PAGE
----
Modern humans inherited an immunity boost, allergies, from Neandarthals

Modern humans inherited an immunity boost, allergies, from Neandarthals

Some inheritances from Neanderthals might have left us with allergies. It all started when modern humans met Neanderthals in Europe. They started interbreeding and humans following this exchange experienced gene variations that have increased the ability of those who carry them to ward off infection.

Evolution of the innate immune system serves as the body's first line of defense against infection. The discoveries reported in two independent studies in the American Journal of Human Genetics on January 7 add to present evidence for a significant role for interspecies relations in human evolution and specifically in the first line of defense against infection.

Janet Kelso of the Max Planck Institute for Evolutionary Anthropology in Leipzig, Germany, said, We found that interbreeding with archaic humans, the Neanderthals and Denisovans, has influenced the genetic diversity in present-day genomes at three innate immunity genes belonging to the human Toll-like-receptor family.

Lluis Quintana-Murci of the Institut Pasteur and the CNRS in Paris further added that as compared to the remainder of the coding genome, these, and other, innate immunity genes present higher levels of Neanderthal ancestry.

Quintana-Murci and his colleagues relied on vast amounts of data available on present-day people from the 1000 Genomes Project together with the genome sequences of ancient hominins.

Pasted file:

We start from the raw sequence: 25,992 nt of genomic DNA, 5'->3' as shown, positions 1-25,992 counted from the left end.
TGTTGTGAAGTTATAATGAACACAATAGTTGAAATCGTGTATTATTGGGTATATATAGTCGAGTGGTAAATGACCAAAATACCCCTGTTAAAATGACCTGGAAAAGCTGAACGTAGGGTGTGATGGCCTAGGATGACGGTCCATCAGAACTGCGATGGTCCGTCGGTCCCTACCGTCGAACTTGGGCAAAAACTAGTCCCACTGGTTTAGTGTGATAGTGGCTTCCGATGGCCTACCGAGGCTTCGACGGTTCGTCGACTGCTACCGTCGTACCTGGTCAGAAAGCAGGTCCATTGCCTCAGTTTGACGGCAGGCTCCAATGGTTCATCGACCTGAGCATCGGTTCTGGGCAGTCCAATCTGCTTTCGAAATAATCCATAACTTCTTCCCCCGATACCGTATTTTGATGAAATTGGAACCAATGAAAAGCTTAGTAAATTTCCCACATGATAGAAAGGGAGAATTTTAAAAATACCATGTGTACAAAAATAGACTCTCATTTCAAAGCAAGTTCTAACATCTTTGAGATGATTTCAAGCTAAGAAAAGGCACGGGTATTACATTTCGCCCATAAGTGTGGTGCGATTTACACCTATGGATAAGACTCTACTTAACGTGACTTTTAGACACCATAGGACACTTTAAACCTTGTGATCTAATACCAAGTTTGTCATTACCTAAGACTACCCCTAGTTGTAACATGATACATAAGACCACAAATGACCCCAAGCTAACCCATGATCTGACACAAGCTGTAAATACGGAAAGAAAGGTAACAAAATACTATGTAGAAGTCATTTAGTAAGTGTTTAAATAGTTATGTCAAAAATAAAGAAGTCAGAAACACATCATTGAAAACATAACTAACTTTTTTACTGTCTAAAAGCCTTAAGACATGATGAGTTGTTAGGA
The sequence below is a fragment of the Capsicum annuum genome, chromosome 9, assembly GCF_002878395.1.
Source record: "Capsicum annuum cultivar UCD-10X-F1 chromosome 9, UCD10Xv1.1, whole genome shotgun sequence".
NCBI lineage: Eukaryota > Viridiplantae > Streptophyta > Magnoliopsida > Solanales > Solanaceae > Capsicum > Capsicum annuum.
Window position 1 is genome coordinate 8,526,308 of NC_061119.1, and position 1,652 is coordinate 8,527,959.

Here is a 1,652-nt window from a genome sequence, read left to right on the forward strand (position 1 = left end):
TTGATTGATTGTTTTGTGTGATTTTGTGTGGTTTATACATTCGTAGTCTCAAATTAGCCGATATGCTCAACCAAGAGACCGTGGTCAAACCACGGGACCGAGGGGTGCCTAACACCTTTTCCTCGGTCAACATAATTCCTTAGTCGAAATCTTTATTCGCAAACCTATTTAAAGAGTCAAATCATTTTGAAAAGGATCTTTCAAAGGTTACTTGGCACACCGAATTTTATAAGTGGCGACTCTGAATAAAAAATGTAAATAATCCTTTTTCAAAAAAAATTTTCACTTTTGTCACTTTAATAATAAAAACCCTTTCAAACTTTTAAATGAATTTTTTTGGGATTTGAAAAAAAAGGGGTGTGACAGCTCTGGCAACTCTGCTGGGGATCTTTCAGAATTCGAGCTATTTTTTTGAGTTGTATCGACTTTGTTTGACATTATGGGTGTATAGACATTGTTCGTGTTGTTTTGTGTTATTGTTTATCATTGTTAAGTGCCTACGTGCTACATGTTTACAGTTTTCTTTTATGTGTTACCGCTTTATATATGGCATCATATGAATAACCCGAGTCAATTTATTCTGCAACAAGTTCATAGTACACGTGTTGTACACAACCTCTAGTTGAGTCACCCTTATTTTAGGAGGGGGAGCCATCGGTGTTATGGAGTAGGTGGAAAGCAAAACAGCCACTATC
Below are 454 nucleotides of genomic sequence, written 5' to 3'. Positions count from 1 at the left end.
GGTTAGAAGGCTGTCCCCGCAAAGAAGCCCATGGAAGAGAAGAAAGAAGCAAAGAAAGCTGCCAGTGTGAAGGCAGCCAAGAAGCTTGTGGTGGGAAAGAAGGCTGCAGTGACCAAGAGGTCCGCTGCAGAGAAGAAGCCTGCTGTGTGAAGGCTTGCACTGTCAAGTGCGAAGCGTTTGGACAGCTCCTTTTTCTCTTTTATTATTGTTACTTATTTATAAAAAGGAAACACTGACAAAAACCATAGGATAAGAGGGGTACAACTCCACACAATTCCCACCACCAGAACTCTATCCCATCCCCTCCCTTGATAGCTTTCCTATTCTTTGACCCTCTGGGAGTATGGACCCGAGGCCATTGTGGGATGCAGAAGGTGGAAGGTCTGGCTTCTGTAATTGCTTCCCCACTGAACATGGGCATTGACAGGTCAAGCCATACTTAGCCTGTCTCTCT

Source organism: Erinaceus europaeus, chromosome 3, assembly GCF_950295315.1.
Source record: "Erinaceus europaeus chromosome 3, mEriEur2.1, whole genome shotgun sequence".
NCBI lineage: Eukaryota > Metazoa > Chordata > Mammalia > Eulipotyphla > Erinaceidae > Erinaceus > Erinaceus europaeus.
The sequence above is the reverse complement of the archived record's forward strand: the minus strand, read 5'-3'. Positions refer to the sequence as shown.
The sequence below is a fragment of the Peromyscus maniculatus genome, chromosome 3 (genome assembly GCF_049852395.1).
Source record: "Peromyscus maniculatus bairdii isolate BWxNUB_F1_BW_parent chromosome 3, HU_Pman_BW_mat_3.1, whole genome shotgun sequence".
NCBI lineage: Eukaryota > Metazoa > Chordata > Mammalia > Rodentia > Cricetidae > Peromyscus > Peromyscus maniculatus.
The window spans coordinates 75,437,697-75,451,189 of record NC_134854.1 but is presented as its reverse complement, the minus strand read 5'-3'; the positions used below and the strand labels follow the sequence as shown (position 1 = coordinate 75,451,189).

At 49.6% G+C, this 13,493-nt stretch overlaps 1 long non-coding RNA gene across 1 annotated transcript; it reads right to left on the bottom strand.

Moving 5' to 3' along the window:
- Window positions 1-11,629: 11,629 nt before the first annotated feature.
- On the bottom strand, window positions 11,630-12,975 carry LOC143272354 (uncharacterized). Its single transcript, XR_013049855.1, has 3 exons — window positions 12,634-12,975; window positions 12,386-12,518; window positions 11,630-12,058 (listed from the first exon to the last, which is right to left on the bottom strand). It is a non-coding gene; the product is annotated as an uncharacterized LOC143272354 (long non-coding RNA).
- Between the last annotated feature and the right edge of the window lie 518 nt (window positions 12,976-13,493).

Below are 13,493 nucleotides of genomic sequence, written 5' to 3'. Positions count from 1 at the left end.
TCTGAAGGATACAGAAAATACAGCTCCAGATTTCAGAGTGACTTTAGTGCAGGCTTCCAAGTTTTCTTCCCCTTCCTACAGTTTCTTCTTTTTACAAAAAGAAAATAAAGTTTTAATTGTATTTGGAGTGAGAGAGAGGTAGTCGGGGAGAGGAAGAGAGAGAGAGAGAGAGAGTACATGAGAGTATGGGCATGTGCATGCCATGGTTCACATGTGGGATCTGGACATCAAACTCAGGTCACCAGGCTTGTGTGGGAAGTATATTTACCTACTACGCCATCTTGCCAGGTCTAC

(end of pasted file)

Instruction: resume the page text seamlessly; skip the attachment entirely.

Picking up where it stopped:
Ancient hominins, such as Neanderthal or Denisovans have given us one to six percent of modern Eurasian genomes. Both new studies highlight the functional importance of this inheritance on Toll-like receptor (TLR) genes--TLR1, TLR6, and TLR10. These TLR genes are expressed on the cell surface, where they detect and respond to components of bacteria, fungi, and parasites. These immune receptors are essential for extracting inflammatory and anti-microbial responses and for activating an adaptive immune response.

Quintana-Murci's team focused on a list of 1,500 genes known to play a role in the innate immune system. They then analyzed patterns of genetic variation and evolutionary change in those regions relative to the rest of the genome at an unprecedented level of detail. Finally, they estimated the timing of the changes in innate immunity and the extent to which variation in those genes had been passed down from Neanderthals.

These investigations revealed little change over long periods of time for some innate-immunity genes, providing evidence of strong constraints. Most adaptations in protein-coding genes occurred in the last 6,000 to 13,000 years, as human populations shifted from hunting and gathering to farming, they report.

But, Quintana-Murci says, the biggest surprise for them was to find that the TLR1-6-10 cluster is among the genes presenting the highest Neanderthal ancestry in both Europeans and Asians.

Kelso and her colleagues screened present-day human genomes for evidence of extended regions with high similarity to the Neanderthal and Denisovan genomes, then examined the prevalence of those regions in people from around the world. Those analyses led them to the same three TLR genes.

Two of those gene variants are most similar to the Neanderthal genome, whereas the third is most similar to the Denisovan genome.

Neanderthals had lived in Europe and Western Asia for around 200,000 years before the arrival of modern humans. They were likely well adapted to the local climate, foods, and pathogens. By interbreeding with these archaic humans, modern humans gained these advantageous adaptations.

Credit: Dannemann et al./American Journal of Human Genetics 2016

Modern humans inherited an immunity boost, allergies, from Neandarthals